Both leads are excellent in their roles, but I'm a bit disappointed in whoever hands out TV awards for never giving one to Goggins.  His Boyd is an ice-cold wild man, a preacher, a born orator and a stone killer - who, like Givens, we can't help but love.

As the fifth season begins, we've gotten news that Justified's sixth season will be its last.  I'm glad, at least, that they know this far ahead, and will be able to give a proper sendoff to both characters.

Lastly, Kayla and I finally started watching BBC's Sherlock a few weeks ago.

Sherlock - BBC, PBS - is a modern re-imagining of Arthur Conan Doyle's classic sleuth, produced by the BBC. 

Sherlock isn't excellent, but it's really, really good - a largely-clever modern adaptation of the old books. The Robert Downey Jr. movies actually pay very close attention to the character as defined in the books - those slow-motion superfights he has in the movies?  Very accurate to the books - while BBC's Sherlock goes off the beaten path a great deal more, renders him much more human and defines him as a "high-functioning sociopath."

Benedict Cumberbach's Holmes explores more of the emotional repercussions such a character would have on the people that surround him, and you feel downright hurt for his friends and helpers when his acid-laced, hyper-intelligent tongue tears a strip out of them without even being aware that he's shattered someone's feelings.

My only real complaint against Sherlock is that plot holes abound, and at least once per episode you'll notice some silly contrivance, engineered to keep the narrative on track, that shatters one's involvement.

Oh, and that time Sherlock went to his "memory palace" and moved things around in mid-air with his hands as if he were using the computer in Minority Report?  That was fucking stupid.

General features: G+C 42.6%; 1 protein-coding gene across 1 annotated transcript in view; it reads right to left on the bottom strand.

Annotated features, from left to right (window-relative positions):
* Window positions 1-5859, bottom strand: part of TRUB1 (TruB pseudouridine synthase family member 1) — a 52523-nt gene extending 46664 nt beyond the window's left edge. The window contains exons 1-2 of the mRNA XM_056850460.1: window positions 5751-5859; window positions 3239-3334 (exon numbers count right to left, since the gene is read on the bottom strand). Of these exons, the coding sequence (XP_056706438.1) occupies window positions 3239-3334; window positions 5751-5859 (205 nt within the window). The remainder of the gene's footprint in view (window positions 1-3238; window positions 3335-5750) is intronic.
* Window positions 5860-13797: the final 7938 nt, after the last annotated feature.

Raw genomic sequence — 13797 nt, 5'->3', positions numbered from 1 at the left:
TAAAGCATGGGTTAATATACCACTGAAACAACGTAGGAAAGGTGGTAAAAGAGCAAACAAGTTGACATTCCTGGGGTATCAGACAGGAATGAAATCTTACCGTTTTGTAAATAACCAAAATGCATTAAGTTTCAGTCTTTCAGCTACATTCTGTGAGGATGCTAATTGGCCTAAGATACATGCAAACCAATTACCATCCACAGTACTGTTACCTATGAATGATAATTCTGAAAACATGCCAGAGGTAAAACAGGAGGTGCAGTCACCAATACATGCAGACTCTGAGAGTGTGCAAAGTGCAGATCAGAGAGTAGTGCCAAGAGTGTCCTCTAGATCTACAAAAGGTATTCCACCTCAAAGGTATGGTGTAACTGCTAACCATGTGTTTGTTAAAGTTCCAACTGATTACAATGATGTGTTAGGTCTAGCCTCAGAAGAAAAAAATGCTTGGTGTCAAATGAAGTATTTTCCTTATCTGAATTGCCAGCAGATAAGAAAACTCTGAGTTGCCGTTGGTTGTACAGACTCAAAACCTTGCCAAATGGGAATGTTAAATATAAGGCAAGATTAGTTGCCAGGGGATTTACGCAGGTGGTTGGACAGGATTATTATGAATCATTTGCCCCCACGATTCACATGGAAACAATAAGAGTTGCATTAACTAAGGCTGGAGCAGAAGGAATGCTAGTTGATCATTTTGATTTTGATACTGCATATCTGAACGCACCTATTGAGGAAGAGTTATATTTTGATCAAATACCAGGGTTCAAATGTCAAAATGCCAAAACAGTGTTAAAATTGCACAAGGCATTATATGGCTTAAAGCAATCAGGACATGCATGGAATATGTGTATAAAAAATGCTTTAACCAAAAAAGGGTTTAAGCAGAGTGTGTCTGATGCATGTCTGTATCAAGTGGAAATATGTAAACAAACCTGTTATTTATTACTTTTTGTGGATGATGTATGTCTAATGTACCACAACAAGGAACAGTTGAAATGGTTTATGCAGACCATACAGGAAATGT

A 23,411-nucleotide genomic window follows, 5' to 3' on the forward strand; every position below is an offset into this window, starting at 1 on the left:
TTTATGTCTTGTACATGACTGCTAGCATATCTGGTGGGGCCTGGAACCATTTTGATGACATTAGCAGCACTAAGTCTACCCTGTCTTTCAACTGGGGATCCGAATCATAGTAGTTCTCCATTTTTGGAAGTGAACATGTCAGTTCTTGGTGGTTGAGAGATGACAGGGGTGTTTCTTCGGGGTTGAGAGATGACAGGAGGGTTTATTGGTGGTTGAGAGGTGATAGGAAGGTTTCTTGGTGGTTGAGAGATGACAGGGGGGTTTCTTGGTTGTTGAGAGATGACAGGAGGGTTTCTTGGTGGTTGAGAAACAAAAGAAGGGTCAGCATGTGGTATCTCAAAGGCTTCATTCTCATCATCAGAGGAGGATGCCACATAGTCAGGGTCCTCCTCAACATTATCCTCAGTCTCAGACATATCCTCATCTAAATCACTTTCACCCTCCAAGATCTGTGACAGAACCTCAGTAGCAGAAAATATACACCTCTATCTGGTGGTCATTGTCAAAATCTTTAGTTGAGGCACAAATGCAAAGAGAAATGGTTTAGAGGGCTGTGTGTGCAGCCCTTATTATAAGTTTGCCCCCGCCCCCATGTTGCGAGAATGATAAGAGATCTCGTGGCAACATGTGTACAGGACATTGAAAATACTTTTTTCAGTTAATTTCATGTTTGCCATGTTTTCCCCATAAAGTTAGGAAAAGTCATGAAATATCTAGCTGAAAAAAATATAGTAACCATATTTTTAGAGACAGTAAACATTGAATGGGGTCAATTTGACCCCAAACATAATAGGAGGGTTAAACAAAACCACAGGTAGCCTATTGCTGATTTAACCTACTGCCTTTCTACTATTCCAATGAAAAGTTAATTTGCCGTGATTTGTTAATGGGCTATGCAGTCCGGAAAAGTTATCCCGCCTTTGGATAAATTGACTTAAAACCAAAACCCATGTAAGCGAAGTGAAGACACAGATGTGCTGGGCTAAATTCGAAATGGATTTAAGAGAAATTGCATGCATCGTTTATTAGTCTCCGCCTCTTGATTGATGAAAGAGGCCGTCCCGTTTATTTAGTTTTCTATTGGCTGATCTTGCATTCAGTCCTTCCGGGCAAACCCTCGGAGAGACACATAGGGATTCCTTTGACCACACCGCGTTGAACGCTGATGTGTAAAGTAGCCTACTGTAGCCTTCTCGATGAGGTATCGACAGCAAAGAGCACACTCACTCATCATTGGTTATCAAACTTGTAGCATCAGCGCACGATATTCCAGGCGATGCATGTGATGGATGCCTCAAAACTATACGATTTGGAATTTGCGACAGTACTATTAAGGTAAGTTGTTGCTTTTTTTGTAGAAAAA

Otherwise, great fun.  And Moriarty is fabulous.


  1. Sherlock is the kind of show I watch once by myself, get a contact high, rush out to show it to friends, then sit through what has magically become a hokey slog.

    No other show has the wit and energy of these leads, but Stephan Moffat is just not... not that good of a writer once you really start to poke at his work.

    I'm so glad someone else sees it, all I ever get are looks of stunned horror from the faithful.

  2. Oh! and True Detective? Stunning. If you love Justified half as much as I do (and it seems like you do) it's almost worth a HBO subscription.

    I'm not kidding around, it's like someone looked at the worn out ivory tower the police procedural had become and threw a Molotov cocktail in there.

    1. I really want to check that one out after some of the press it's gotten. Woody Harrelson and McConaughey in his artsy phase? Yes please.

  3. Was never a big fan of either McConaughey or Harrelson until True Detective. But they're so good.